A number of L’Oréal UK and Ireland’s biggest brands, including L’Oréal Paris and Maybelline New York, have launched powerful new campaigns to drive recycling behaviour change in consumers.
This follows the launch of the Group’s L’Oréal For the Future sustainability programme, which defines quantifiable targets for 2030 to improve packaging, fight climate change, preserve biodiversity and sustain water management. As part of this, alongside transforming its own products and packaging, L’Oréal has ambitions to influence both consumers and suppliers to reduce their own environmental footprints.
This month, the UK’s #1 shampoo and conditioner brand*, L’Oréal Paris Elvive, announced that their bottles will not only be recyclable, but will now be made from 100% recycled plastic**. The move will save an enormous 900 tonnes of plastic, equivalent to the weight of 50 London buses, across 38 million bottles in the UK every year.
Bottles will never be comprised of virgin plastic and one third of the new packaging will be dedicated to clearer recycling instructions while all-metal labels are being completely removed to aid the recycling process.
The accompanying omnichannel campaign incorporates three Elvive bottles manipulated into the shape of the recycling logo and features a prominent call to action to remind consumers to ‘remember to recycle with Elvive’. In addition, L’Oreal Paris Elvive are donating 50p to Recycle Now for each of the first 100,000 Elvive hair treatments sold in Boots. This will support Recycle Now’s mission to help more people recycle more items, including bathroom plastics, more often.
As the market leader in beauty, we believe that we have a responsibility to lead the way in driving consumers to make sustainable choices. The ambitions of our L’Oréal for the Future programme are to empower those across our value chain – both consumers and suppliers – to reduce their own environmental footprints too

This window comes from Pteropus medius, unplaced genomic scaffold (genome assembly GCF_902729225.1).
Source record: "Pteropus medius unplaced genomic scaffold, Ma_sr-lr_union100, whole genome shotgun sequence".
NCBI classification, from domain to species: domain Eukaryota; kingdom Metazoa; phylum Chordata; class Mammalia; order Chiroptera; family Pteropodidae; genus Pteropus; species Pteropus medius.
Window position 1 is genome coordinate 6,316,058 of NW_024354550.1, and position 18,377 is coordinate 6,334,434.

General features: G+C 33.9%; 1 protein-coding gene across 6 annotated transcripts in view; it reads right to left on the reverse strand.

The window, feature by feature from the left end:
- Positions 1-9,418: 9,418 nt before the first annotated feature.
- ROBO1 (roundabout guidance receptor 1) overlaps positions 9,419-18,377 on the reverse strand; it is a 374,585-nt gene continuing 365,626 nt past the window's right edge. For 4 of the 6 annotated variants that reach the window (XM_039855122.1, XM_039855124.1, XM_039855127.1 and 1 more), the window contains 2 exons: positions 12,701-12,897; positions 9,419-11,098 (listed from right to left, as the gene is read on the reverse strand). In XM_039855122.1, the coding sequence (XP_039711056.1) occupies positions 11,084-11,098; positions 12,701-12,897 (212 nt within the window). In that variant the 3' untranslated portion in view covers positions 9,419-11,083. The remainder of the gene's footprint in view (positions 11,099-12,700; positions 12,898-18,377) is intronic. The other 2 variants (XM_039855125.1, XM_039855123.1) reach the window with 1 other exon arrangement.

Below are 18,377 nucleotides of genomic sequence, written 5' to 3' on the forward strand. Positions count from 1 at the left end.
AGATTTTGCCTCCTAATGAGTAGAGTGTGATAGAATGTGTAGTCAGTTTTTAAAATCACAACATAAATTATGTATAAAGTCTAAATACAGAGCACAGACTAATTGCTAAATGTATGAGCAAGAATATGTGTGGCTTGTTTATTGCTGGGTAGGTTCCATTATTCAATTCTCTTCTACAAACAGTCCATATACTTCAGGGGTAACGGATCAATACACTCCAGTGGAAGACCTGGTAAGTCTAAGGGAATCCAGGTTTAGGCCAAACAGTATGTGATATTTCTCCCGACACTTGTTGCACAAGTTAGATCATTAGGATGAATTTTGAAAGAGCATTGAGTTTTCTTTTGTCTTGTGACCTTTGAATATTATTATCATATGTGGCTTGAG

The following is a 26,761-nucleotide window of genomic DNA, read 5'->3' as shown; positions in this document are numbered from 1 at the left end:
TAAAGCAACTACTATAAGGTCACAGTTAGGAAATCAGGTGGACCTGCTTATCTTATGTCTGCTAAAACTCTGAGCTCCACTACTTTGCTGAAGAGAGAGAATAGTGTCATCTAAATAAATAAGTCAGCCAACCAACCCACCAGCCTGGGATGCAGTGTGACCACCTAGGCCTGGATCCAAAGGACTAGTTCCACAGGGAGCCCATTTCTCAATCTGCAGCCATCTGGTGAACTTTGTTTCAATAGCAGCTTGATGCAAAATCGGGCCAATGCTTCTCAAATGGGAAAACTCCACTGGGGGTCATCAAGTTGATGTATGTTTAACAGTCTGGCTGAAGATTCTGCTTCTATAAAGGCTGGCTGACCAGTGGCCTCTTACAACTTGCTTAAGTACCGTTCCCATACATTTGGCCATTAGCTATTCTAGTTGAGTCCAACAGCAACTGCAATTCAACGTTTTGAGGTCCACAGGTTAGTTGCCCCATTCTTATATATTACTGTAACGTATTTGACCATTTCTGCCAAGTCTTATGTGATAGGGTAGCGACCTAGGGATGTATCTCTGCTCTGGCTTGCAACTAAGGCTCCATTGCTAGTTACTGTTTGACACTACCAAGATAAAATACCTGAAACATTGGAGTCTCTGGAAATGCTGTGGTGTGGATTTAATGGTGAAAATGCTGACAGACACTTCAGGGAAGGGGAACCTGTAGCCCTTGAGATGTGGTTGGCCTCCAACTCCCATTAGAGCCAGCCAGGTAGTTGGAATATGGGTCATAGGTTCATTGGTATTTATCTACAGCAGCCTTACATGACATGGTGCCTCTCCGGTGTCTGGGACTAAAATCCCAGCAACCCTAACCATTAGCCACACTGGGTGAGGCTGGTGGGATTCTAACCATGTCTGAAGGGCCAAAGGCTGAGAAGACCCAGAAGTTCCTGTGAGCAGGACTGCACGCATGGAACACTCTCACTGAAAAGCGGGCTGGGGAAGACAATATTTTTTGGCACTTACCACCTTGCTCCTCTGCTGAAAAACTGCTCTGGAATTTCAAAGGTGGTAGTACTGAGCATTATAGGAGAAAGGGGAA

The bottle re-launch from L’Oréal Paris Elvive is followed by Maybelline New York’s ‘Make-Up, Not Make Waste’ campaign launch, the UK’s largest make-up recycling programme. The brand has partnered with TerraCycle to offer a solution in over 1000 locations across branches of Tesco, Sainsbury’s, Superdrug and Boots for consumers to recycle their makeup empties across any brand, not just Maybelline.
A marketing campaign will mobilise the UK public to recycle and consumers will be directed to find their nearest recycling station using the interactive map at maybelline.co.uk/store-locator. When recycling stations are full, partner TerraCycle will collect the waste from stores to be cleaned and fully recycled.
Maybelline’s new makeup recycling scheme joins Kiehl’s established Recycle and Be Rewarded Scheme, which focuses on incentivising recycling of non-makeup beauty products through rewarding customers who bring in empty products in-store to be recycled.
The scheme has already seen 11 million empty jars and bottles recycled globally to date, and this month the brand has introduced additional incentives and discounts to further encourage customers to recycle in store. Another addition to the scheme is that customers can vote for an environmental project they wish to support. This follows Kiehl’s 2019 partnership with UK environmental charity Hubbub which funded ‘Vitamin Sea’, a new 99% recycled plastic boat for Hubbub’s Plastic Fishing initiative. Made from recycled plastics including Kiehl’s packaging, Vitamin Sea now takes businesses and schools on eye-opening litter picking trips to help clear London’s waterways of plastic.
Vismay Sharma, Country Managing Director of L’Oréal UK & Ireland, said: “Across our network of brands in the UK, we are both changing our own products to make packaging more sustainable and making significant investments to enable and inspire consumers to recycle beauty products. As the market leader in beauty, we believe that we have a responsibility to lead the way in driving consumers to make sustainable choices. The ambitions of our L’Oréal for the Future programme are to empower those across our value chain – both consumers and suppliers – to reduce their own environmental footprints too.”